Care Recipient a Profile

Care Recipient Profile

Who Receives Care?

  • Most care recipients are female (65 percent) and many recipients are widowed (42 percent).
  • Nearly 8 out of 10 care recipients are age 50 or older.
  • The average age of all care recipients over age 50 is 75 years old.
  • Caregivers who provide care for someone 50 or older tend to be helping their mothers (34 percent), grandmothers (11 percent), or fathers (10 percent). Sixty-five percent of these caregivers say other unpaid caregivers assist them in their role. Forty-six percent said they also employed paid help within the past year.
  • Of those caring for someone 50 or older, the most commonly cited primary problem or illness that the person they care for has is “aging” (15 percent of those surveyed, followed by diabetes, cancer, and heart disease.
  • One quarter of caregivers for those 50 or older report the person they care for is suffering from Alzheimer’s, dementia, or other mental confusion, but only 8 percent say it is their main illness.
  • More than half of care recipients (55 percent) live in their own homes.
  • More than 9 out of 10 (92 percent) care recipients 50 or older take prescription medicine.

Amount and Type of Care Provided

The Caregiving in the U.S.researchers utilized the “Level of Burden Index” to measure the challenges caregivers face. The index combines the number of ADLs and IADLs that require help, as well as the amount of time devoted to caregiving. There are five levels of caregiver burden, with a level 5 rating signifying the highest degree of responsibilities. Level 5 caregivers have formidable, even onerous roles, and are likely to need significant emotional support and respite. Below are notable findings from the study about the various types of care provided:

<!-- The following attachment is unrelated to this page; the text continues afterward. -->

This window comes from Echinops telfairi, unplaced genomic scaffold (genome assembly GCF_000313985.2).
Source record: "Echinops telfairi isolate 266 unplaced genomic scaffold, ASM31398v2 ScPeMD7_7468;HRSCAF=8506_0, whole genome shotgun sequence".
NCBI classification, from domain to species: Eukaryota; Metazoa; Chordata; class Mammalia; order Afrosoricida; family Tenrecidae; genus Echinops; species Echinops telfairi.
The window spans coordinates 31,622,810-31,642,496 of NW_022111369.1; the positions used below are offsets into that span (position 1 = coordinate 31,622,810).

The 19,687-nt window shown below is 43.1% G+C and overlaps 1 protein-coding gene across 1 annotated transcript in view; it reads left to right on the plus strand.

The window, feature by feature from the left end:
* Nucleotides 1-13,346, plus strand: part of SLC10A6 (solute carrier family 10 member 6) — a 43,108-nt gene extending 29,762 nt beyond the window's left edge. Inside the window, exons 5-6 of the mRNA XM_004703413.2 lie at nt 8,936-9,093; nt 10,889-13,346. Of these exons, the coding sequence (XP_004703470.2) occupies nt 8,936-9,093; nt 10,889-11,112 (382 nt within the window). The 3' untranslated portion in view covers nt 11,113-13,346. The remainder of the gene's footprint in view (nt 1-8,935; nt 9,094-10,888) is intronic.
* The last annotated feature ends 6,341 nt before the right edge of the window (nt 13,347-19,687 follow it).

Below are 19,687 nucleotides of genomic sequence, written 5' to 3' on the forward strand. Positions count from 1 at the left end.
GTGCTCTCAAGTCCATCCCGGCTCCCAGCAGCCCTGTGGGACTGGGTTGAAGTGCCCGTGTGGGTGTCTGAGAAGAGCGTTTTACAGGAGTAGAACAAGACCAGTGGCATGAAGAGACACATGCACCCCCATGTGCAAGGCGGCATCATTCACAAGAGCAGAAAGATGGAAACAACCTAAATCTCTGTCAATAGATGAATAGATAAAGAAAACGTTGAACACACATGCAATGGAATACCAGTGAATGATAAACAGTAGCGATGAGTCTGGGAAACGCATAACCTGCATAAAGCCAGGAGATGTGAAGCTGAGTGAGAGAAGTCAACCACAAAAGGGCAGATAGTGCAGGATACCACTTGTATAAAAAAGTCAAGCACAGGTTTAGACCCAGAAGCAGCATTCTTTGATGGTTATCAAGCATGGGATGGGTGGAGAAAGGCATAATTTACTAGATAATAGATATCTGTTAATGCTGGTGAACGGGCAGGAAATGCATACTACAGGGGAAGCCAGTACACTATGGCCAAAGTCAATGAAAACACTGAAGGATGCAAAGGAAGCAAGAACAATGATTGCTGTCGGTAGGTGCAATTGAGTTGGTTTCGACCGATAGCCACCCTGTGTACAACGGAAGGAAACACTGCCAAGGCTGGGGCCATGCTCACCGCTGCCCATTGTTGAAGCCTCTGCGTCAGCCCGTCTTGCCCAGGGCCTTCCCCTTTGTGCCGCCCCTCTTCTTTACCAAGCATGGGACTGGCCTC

• Most caregivers (69 percent) say they care for one person, but about 30 percent care for two or more adults.
  • Nearly half of all caregivers (48 percent) provide eight hours or less of care per week.
  • One in five caregivers reported providing more than 40 hours of care a week.
  • The average duration of caregiving is 4.3 years.
  • About three in ten caregivers say they have been providing care for five or more years. Another three in ten say they have been providing care for one to four years.
  • Female caregivers are more likely to provide care at the highest level of burden (5), whereas men are more likely to provide care at the lowest level of burden (1).
  • Only 10 percent of caregivers provide care at the highest level of burden. Their intense caregiving is complicated by the fact they are usually older themselves and their health is only “fair” relative to that of other caregivers.
  • Thirty-seven percent of caregivers say no one else provided unpaid help to the person they care for within the past 12 months.
  • Caregivers tend to live near the people they care for. Among caregivers who do not live with the care recipient, 85 percent live within one hour’s travel.
  • About one in four caregivers (24 percent) say the person they care for lives with them.

 

 

The information above is reprinted from Working with Seniors: Health, Financial and Social Issues with permission from Society of Certified Senior Advisors® . Copyright © 2009. All rights reserved. www.csa.us